Many stranded migrants surviving by eating frugally: Report

Deccan Chronicle.  | Aditya Chunduru

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An alarmingly high number of migrant workers are still unable to get any cooked food or dry ration

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Hyderabad: A report authored by a group of researchers and academics brings to light the troubles of migrant workers across the country because of the lockdown.

The group, Stranded Workers Action Network (SWAN), has collected the distress calls of over 11,000 workers from across the country.

Their report confirms news reports that despite the promises of the central goverment and various state governments, an alarmingly high number of migrant workers are still unable to get any cooked food or dry ration.

One of the most startling observations of the SWAN report is that half of all respondents said they would run out of ration in less than a day and 71 per cent said they would run out in less than two days. Several of the workers said they were conserving their ration by eating frugally.

One group of 240 workers from Bengaluru reportedly ate only one meal a day.

Ninety-six per cent of the respondents said that they hadn’t received any ration from government agencies. Around 70 per cent said they hadn’t received any cooked food from the government or charitable institutions.

The worst performer, the report found, was Uttar Pradesh. Things in states such as Delhi and Haryana were much better, where a higher percentage had access to cooked food.

The researchers note that their report is not based on a sample survey, and the results are likely to portray the experiences of people who are worst-affected by the lockdown.

Sakina Dhorajiwala, one of the authors of the report and a researcher at LibTech India, said, “The people who have called us are completely at their wits end. They have no options. Those who are in a slightly better position are not represented here.”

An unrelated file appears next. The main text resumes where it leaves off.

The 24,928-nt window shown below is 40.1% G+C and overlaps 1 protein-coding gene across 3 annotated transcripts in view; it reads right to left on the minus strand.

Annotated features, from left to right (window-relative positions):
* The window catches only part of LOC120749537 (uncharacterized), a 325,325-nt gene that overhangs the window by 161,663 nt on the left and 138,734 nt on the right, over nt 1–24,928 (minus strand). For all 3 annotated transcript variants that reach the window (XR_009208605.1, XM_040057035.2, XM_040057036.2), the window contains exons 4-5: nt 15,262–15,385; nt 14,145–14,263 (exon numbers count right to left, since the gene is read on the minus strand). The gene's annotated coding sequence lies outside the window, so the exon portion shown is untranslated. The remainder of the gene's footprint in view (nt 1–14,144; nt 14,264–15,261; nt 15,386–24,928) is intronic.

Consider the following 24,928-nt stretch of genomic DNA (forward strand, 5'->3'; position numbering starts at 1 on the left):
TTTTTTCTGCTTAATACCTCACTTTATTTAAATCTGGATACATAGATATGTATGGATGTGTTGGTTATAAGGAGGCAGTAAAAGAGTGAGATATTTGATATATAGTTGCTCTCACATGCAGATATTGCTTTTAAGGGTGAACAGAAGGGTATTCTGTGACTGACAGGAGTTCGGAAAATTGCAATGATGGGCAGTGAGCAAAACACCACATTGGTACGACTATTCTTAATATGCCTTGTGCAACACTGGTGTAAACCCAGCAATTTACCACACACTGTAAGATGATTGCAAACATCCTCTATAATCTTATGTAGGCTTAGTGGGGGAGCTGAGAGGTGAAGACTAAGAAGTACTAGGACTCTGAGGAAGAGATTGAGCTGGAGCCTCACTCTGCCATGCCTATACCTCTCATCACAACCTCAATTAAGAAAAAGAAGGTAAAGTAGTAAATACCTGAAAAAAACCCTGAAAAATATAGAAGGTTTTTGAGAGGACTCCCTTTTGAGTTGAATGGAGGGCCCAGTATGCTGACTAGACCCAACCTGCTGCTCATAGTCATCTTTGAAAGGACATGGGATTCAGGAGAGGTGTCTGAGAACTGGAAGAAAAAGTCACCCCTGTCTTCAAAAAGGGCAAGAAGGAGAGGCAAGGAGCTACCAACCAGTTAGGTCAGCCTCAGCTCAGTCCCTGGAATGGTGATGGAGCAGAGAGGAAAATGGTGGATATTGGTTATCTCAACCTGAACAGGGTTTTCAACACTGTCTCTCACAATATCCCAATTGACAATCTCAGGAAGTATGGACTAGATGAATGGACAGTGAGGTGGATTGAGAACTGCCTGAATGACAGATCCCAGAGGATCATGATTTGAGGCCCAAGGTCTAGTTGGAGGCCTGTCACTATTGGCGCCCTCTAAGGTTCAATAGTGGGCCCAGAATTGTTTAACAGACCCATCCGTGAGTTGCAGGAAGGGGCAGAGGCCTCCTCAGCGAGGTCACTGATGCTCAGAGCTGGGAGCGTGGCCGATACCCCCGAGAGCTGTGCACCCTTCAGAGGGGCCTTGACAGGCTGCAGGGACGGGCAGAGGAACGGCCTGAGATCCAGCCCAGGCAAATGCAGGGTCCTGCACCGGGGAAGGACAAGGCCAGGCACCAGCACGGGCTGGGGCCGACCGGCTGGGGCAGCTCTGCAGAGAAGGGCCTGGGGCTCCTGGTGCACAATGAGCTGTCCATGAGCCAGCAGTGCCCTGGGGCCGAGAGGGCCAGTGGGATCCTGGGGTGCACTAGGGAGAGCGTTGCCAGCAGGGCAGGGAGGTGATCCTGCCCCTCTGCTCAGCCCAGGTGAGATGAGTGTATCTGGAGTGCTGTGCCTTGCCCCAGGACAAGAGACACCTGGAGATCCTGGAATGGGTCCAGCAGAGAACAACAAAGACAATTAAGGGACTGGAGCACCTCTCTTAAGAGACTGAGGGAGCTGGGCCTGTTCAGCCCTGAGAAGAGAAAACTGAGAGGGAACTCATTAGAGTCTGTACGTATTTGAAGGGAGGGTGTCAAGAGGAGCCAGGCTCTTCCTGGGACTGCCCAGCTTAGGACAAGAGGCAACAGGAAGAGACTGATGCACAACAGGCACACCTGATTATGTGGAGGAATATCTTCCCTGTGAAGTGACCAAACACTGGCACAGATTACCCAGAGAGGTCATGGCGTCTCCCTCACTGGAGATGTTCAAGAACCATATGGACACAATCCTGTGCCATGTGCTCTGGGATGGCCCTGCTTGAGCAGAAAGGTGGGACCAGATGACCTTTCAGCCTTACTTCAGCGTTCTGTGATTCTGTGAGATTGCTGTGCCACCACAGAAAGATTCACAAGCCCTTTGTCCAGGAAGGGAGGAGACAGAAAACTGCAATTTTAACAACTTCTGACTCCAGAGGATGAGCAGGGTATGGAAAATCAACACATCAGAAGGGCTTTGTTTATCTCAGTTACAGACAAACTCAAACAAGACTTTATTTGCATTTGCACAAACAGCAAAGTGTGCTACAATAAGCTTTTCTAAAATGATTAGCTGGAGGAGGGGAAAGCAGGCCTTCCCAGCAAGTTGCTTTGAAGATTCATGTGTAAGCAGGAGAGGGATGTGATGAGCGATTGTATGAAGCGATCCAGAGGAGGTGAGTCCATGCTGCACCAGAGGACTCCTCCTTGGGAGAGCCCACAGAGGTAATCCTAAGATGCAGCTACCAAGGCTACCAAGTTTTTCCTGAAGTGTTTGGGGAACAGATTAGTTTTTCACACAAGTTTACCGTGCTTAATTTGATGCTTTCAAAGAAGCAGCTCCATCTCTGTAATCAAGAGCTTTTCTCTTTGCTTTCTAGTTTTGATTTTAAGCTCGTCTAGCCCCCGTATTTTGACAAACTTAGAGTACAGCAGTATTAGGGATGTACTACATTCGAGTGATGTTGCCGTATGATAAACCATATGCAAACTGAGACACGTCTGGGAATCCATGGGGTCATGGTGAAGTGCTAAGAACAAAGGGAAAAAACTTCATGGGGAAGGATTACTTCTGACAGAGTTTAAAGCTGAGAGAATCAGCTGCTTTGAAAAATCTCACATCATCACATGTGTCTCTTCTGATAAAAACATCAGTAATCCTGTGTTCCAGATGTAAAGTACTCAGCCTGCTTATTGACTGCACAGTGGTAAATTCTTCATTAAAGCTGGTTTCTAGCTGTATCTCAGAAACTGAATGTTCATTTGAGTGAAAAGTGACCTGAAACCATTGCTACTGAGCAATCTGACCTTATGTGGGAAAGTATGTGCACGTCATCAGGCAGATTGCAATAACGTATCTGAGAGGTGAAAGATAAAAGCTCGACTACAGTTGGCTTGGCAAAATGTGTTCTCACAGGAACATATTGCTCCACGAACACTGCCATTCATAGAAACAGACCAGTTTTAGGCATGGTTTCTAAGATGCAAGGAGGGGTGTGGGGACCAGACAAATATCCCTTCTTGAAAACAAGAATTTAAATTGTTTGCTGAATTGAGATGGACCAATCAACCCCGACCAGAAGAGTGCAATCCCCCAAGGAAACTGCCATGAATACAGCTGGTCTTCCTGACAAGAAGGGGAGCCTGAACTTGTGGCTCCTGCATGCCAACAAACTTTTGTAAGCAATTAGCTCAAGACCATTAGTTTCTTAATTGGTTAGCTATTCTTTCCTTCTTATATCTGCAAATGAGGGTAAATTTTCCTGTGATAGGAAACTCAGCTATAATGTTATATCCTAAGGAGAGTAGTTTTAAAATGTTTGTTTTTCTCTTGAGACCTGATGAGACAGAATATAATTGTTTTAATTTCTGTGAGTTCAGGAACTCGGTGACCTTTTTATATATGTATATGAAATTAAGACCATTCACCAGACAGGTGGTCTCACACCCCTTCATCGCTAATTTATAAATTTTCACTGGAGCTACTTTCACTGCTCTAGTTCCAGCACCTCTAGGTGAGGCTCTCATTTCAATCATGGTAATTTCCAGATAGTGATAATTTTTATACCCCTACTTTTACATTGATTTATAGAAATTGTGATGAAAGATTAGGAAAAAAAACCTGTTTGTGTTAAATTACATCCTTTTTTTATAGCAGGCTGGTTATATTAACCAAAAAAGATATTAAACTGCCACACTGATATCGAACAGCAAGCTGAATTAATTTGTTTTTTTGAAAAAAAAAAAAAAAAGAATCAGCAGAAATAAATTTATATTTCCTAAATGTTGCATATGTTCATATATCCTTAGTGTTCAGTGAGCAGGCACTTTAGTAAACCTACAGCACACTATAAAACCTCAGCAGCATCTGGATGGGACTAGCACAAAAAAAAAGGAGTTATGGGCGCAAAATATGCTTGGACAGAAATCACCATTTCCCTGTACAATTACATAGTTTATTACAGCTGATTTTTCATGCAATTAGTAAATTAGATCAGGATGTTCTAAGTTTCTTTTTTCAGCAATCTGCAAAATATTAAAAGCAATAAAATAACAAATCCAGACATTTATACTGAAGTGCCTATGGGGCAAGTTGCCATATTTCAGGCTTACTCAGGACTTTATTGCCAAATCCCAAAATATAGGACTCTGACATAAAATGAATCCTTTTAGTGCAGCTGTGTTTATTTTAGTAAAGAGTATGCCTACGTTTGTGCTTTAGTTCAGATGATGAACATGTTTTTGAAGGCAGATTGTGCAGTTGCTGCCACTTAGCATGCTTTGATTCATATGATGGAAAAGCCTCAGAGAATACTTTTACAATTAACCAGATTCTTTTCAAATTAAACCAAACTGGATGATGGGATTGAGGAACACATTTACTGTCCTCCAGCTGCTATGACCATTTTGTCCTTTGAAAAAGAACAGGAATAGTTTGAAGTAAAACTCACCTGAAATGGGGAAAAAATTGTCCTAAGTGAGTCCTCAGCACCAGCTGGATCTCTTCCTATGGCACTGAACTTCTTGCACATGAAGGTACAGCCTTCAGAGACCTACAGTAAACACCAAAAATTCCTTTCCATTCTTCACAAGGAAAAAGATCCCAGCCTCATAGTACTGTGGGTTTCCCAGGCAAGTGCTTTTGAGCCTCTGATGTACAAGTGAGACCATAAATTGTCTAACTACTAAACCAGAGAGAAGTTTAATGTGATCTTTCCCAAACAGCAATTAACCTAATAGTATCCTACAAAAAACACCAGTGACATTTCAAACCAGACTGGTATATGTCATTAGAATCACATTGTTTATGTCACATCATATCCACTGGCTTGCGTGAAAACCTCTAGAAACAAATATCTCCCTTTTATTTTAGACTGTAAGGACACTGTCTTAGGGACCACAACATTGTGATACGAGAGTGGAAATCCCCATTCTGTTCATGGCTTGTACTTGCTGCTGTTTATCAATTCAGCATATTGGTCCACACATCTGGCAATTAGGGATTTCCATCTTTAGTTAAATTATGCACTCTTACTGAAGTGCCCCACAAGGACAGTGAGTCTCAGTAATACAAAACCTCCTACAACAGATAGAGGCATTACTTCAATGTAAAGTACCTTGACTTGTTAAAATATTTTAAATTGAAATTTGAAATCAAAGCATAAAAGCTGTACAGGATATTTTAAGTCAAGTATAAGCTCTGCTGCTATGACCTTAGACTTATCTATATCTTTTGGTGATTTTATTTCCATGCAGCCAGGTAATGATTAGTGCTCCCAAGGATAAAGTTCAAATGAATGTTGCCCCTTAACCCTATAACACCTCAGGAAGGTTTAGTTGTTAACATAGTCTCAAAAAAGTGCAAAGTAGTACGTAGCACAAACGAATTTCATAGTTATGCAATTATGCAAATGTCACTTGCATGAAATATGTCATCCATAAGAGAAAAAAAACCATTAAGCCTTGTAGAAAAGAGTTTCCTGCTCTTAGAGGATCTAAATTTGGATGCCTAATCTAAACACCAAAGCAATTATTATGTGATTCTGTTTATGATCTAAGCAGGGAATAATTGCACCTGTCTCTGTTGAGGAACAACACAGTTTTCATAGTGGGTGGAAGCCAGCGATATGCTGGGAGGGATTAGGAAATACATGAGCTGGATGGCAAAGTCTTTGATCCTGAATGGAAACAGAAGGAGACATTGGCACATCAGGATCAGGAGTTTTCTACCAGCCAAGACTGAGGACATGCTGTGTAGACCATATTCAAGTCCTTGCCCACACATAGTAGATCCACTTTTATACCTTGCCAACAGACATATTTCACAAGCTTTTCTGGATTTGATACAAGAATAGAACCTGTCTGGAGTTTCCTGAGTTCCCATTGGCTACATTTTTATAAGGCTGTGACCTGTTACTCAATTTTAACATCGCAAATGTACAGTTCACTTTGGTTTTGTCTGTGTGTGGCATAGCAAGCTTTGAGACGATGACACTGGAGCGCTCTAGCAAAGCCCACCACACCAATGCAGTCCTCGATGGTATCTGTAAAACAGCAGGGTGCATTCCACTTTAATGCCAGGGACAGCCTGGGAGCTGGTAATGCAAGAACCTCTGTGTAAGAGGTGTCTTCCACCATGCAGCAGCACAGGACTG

However, Ms Dhorajiwala noted that SWAN is tracking the respondents’ condition since March 27, and there wasn’t much improvement in most cases.

According to the report, a vast majority (78 per cent) have less than Rs 300 left. Roughly 79 per cent of respondents were daily wage labourers or construction workers whose average daily-wage prior to lockdown was Rs 402. An even more alarming statistic is that 70 per cent of them have less than Rs 200 saved up, roughly half their daily wage.

Almost all the respondents (98 per cent) said they hadn’t received any cash relief from state governments. A few had got Rs 500 credited to their Jan Dhan Yojana accounts.

“It is clear that hunger is rising, and the distribution of resources to the hungry is unable to keep up with the requirement,” Ms Dhorajiwala said.

The report reads: ‘There is a 14 percentage point increase in the proportion of people saying that they have just one day of ration left in the third week of lockdown. However, there is only a three percentage point increase in the proportion of people getting government ration supplies in the same period.’

This indicates that people are becoming hungrier five times faster than the rate at which the government is able to reach the needy.

The report has data until April 13. SWAN is continuing to collate responses from workers. It is also working to improve its network of volunteers and coverage in the country. The group plans on updating the numbers periodically